Practicing safe and healthy drinking can be difficult during the festive season, especially when drinking is so heavily embedded in Australian culture, especially during the holidays.
During the festivities such as the upcoming Christmas holidays, we usually end up over-indulging in drinks and food, which is not very good to our health both in the short term and long term.
So in this post, we’d like to share some tips on how to control your alcohol intake this festive season and protect your health.
Stay under two drinks
The first thing to take note of is to stay within the recommended guidelines for safe drinking.
The National Health and Medical Research Council (NHMRC) alcohol guidelines recommend no more than two standard drinks a day, or four standard drinks on a single occasion of drinking to reduce the risk of alcohol-related injury and harm.
Every above the recommended guidelines adds to your risk of developing an injury or being involved in alcohol-related accident or violence.
When it comes to drinking alcohol, less is more. So if you can help it, drink only one standard drink, or none at all! Who says you need to have alcohol to have fun during the holidays?
If you plan to drink, plan not to drive.
Remember that any amount of alcohol in your system will affect your ability to think and react properly!
If you have a breathalyser, you can check your BAC but it should never be used as a tool to drink and drive.
And if you’re planning a road trip during the holidays, stay away from alcohol – even if you’re just a passenger! Drunk passengers are just as dangerous as drink drivers as they can cause a distraction inside the car and cause an accident even when the driver is sober.
Eat and hydrate well
It is important to stay hydrated at all times with water, not alcohol. This is especially as we experience a hot, summery Christmas, where the combined effects of heat and alcohol can dehydrate you even more.
One tip to keep track of this is to only refill your glass when it’s empty, not when it’s half full. This is because it’s easier to keep track of how much you’ve already consumed if you’re refilling completely empty glasses each time.
Additionally, it’s important to always eat if you plan to drink. Drinking alcohol on an empty stomach is very dangerous as it can make you feel drunker faster.
Read the label
Always be aware of what you’re drinking. Read the label before purchasing any beverage and monitor the alcohol percentage contained in the bottle or can.
If you’re drinking outside, stay away from mixed drinks (they’re usually high on sugar and calories) and stick to wine or beer. This way, you can also ask to see the bottle to check the alcohol content.
In general, it’s important to know what’s a standard drink. A glass of wine or a pint of beer is a serving of alcohol, not a standard drink.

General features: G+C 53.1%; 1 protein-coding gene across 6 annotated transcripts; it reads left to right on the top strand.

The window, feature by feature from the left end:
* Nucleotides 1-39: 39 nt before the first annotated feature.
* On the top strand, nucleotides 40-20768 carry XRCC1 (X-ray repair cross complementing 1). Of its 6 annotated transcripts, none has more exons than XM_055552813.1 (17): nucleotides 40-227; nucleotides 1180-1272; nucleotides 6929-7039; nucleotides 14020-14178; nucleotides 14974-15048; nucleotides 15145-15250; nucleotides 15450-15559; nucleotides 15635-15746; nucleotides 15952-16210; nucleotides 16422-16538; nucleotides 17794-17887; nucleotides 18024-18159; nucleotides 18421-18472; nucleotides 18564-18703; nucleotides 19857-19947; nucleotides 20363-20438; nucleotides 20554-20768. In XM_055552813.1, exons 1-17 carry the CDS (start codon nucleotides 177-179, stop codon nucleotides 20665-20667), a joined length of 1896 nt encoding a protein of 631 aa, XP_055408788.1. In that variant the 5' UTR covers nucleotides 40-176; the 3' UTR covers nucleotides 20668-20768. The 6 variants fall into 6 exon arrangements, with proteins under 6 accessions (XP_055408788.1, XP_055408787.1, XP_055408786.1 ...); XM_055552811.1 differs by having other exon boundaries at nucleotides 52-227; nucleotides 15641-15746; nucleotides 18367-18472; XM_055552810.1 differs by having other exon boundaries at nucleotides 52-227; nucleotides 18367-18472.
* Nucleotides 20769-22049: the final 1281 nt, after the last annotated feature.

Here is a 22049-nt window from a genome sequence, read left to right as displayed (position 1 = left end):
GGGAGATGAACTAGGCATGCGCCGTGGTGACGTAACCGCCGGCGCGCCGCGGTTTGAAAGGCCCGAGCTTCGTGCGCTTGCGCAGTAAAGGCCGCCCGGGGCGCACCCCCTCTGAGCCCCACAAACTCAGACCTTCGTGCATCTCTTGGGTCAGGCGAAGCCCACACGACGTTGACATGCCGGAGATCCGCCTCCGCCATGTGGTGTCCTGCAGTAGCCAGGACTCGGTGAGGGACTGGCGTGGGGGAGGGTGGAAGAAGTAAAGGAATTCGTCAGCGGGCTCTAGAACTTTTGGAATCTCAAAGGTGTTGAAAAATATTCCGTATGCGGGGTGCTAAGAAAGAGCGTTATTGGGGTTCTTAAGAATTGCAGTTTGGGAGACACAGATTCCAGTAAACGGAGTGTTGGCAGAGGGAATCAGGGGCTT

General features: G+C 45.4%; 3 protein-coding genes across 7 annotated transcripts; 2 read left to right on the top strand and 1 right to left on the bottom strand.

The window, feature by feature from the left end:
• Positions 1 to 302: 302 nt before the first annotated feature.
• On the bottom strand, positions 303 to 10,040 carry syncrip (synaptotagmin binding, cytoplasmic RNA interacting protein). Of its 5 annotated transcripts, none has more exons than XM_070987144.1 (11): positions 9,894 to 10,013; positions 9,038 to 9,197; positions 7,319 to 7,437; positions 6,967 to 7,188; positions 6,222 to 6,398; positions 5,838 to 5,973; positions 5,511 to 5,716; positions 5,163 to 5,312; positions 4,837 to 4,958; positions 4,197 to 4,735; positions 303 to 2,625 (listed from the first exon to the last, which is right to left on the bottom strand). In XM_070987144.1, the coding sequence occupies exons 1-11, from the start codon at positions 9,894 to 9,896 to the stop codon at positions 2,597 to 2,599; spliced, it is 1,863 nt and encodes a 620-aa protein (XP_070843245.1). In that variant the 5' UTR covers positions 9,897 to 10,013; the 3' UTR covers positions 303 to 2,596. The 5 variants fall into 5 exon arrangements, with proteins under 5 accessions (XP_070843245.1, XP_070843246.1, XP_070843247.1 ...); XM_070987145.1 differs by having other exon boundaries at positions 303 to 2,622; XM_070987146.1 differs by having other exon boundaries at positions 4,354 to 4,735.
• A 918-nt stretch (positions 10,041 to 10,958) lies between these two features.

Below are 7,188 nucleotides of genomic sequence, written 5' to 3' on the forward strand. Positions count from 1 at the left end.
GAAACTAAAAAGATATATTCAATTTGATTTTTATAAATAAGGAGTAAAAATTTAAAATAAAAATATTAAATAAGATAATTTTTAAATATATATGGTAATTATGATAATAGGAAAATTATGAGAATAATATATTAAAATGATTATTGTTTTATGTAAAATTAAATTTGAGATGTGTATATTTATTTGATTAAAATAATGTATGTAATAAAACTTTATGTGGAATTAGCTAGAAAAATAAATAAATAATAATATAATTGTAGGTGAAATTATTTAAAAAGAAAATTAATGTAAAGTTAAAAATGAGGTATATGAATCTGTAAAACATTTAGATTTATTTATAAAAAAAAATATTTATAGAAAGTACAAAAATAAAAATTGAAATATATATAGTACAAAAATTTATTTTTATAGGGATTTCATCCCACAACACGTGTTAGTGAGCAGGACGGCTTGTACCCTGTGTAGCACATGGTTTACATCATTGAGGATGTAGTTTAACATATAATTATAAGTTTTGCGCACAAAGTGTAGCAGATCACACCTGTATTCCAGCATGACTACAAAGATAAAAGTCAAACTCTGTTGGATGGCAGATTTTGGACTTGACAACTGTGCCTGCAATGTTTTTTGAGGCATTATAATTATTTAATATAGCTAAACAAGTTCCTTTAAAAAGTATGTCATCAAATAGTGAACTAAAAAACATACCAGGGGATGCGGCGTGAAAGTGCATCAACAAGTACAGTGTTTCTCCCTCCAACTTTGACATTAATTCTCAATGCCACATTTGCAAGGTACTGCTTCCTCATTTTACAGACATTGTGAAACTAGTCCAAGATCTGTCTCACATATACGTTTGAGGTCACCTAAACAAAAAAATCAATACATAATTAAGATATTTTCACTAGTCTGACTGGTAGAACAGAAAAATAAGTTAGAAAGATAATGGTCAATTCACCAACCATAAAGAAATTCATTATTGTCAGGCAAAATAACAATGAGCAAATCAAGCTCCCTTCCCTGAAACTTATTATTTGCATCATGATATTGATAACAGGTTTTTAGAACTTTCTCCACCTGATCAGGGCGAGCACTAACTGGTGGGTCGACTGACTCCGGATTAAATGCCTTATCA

For instance, a 150 ml average restaurant serving of red wine (usually 13% alcohol content) is equivalent to 1.5 standard drinks whereas a 375 ml bottle or can of full strength beer (4.8% alcohol content) is equivalent to 1.4 standard drinks. Drinking just two servings of these would already bring us over two standard drinks.
See the Department of Health’s standard drinks guide to get an overview of the approximate number of standard drinks in common alcoholic beverages.
Take your time
Drink at your own pace and don’t let anyone pressure you to drink more or to drink faster.
Doing so makes it very easy for you to lose count of how much you’ve drunk and get drunk faster.
Alternating your alcohol with water and non-alcoholic drinks may help you control the pace of your drinks for the night.
There are some things you should never mix with alcohol, for example, medication, recreational drugs, energy drinks, and of course, driving.
Some painkillers and antibiotics can cause nausea, vomiting, and liver damage if taken with alcohol. Certain antidepressants can actually increase feelings of depression.
Deal with your hangover safely
After a night of Christmas drinks, you may encounter a bad hangover the following day. The best thing to do is to refuel your body with some food and water. A good example of hangover-friendly foods are chocolate milk, herbal teas, bananas and tomatoes.
For you to re-hydrate, it is not advisable to drink large quantities of water at once as this may lead to water intoxication. Drink water in smaller portions instead – this is sufficient enough to get your body re-hydrated.
Surprisingly, exercising can help with hangovers, too. Mild exercises such as walking or yoga can help to ease the hangover and make you feel better.
It can be hard to remember to drink responsibly, especially when it’s the festive season and everyone is drinking or pressuring you to drink. The key thing is to remember that you don’t need large amounts of alcohol to have fun.
We hope that by following these tips, you can enjoy a safer and healthier festive holiday with alcohol.
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